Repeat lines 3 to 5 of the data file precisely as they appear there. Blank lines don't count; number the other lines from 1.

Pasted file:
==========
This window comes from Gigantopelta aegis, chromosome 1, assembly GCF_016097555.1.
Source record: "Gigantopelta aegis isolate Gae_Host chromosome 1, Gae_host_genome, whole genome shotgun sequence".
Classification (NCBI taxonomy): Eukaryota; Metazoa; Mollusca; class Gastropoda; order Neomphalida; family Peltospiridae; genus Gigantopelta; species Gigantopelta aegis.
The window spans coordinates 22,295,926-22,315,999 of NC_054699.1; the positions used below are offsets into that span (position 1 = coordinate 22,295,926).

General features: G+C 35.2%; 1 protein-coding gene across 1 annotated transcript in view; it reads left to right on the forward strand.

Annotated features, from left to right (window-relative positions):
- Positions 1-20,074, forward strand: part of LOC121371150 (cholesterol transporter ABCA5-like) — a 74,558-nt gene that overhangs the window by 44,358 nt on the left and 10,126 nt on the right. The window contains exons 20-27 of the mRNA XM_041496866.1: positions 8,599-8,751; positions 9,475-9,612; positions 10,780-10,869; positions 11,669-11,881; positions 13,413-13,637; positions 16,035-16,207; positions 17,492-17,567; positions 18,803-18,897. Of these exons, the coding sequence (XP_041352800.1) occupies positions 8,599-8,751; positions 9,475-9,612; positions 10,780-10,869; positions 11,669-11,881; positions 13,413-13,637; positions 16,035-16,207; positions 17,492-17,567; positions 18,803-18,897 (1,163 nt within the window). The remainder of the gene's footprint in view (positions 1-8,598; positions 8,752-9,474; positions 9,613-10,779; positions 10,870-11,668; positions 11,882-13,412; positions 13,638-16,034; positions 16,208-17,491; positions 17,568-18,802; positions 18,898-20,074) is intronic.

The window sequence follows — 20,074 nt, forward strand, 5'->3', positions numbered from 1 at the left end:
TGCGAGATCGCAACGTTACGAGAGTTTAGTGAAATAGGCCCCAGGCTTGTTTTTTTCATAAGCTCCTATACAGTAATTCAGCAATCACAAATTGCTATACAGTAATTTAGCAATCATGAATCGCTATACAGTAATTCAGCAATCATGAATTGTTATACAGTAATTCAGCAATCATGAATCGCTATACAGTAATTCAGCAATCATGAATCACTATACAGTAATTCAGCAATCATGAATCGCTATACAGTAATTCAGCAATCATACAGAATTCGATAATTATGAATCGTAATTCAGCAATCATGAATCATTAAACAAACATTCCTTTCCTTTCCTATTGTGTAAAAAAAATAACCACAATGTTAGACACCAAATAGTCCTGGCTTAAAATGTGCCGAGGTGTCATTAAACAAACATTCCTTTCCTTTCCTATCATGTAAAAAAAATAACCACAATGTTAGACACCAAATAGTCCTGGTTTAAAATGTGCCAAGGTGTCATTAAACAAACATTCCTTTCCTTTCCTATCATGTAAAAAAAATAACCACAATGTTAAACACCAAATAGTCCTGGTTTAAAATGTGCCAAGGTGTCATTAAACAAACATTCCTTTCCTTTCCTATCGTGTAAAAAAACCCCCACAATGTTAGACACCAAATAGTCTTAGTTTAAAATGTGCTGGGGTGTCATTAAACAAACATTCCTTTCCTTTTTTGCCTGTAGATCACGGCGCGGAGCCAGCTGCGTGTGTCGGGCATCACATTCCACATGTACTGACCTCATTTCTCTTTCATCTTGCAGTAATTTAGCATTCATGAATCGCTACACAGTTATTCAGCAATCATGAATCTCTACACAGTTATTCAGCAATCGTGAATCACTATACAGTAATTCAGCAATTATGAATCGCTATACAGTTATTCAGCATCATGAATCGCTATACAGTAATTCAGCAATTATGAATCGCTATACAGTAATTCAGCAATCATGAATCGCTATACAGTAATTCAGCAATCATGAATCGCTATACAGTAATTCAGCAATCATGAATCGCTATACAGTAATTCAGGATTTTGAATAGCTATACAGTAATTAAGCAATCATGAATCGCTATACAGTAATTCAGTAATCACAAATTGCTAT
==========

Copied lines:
Classification (NCBI taxonomy): Eukaryota; Metazoa; Mollusca; class Gastropoda; order Neomphalida; family Peltospiridae; genus Gigantopelta; species Gigantopelta aegis.
The window spans coordinates 22,295,926-22,315,999 of NC_054699.1; the positions used below are offsets into that span (position 1 = coordinate 22,295,926).

General features: G+C 35.2%; 1 protein-coding gene across 1 annotated transcript in view; it reads left to right on the forward strand.